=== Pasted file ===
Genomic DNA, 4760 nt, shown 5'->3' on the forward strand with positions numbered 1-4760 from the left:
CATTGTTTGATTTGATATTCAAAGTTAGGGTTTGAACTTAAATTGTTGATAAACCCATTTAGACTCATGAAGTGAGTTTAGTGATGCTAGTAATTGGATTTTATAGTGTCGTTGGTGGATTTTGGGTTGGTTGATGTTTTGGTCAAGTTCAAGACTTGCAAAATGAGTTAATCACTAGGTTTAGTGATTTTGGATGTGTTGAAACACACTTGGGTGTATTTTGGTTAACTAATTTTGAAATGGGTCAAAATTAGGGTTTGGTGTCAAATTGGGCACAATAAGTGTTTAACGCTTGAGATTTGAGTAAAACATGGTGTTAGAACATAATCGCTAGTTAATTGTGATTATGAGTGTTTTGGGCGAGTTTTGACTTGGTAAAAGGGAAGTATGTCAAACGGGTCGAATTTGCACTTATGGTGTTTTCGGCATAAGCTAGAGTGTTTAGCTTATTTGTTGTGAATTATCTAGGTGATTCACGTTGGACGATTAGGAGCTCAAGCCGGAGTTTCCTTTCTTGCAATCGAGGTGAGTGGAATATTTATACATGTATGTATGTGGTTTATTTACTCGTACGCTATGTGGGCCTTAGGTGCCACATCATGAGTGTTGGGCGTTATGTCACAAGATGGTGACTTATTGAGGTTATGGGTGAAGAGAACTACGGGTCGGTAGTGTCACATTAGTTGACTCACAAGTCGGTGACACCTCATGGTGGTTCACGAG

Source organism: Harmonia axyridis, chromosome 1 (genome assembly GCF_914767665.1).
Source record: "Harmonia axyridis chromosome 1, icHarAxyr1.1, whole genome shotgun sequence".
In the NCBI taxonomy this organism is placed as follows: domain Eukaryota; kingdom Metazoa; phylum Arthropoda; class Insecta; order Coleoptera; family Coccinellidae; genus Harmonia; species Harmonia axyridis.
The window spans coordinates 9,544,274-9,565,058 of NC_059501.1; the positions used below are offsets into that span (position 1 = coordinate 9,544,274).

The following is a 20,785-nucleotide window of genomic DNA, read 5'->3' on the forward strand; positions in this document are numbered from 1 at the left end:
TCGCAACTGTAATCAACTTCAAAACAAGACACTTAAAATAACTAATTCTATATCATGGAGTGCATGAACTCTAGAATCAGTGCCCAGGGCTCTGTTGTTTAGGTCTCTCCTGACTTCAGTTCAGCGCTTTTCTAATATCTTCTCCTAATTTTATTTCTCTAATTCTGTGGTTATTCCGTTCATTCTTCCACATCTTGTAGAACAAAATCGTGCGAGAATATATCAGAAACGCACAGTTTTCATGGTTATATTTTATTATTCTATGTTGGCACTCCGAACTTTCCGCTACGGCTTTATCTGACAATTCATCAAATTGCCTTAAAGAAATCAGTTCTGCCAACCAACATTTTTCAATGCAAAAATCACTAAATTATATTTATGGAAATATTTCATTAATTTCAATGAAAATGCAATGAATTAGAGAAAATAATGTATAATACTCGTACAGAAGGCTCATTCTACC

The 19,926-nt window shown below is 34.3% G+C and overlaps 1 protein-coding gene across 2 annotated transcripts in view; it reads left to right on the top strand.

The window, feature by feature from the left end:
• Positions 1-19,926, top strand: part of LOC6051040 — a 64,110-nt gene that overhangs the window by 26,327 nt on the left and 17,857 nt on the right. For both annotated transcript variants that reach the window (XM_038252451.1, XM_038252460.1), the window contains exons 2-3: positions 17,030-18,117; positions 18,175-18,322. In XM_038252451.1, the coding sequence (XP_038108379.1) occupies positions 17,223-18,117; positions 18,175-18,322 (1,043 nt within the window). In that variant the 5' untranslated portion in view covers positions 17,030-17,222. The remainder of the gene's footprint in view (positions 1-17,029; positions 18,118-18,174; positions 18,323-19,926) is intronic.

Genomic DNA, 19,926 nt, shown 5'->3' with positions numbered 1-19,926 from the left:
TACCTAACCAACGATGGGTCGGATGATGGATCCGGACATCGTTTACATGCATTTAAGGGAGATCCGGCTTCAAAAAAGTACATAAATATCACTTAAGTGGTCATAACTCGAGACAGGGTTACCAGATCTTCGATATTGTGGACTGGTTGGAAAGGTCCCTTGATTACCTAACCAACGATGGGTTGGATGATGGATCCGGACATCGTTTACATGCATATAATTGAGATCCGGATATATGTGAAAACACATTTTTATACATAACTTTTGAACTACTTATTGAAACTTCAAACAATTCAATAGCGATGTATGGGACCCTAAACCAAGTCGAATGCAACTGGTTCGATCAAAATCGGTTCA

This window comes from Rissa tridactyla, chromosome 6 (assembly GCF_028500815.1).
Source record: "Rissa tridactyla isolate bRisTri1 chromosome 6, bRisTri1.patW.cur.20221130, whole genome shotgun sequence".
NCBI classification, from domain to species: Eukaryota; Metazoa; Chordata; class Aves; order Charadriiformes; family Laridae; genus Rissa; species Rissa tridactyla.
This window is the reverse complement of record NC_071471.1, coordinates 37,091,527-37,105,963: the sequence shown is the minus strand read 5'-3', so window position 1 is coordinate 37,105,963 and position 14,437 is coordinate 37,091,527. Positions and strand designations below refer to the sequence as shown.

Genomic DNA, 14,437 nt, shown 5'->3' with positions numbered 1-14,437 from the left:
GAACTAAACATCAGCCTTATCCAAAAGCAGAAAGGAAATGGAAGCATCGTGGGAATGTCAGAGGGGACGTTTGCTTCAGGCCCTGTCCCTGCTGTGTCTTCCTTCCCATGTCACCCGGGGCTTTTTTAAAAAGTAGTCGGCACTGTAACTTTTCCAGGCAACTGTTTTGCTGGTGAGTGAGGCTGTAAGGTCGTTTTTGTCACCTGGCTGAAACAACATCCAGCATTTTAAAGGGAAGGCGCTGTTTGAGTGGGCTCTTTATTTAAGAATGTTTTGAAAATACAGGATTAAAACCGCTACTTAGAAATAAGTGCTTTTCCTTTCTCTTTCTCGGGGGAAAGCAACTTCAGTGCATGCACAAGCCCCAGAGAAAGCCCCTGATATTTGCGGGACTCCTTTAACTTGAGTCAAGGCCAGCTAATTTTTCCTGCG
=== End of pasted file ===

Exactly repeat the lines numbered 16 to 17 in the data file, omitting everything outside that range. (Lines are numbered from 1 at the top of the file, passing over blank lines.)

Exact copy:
NCBI classification, from domain to species: Eukaryota; Metazoa; Chordata; class Aves; order Charadriiformes; family Laridae; genus Rissa; species Rissa tridactyla.
This window is the reverse complement of record NC_071471.1, coordinates 37,091,527-37,105,963: the sequence shown is the minus strand read 5'-3', so window position 1 is coordinate 37,105,963 and position 14,437 is coordinate 37,091,527. Positions and strand designations below refer to the sequence as shown.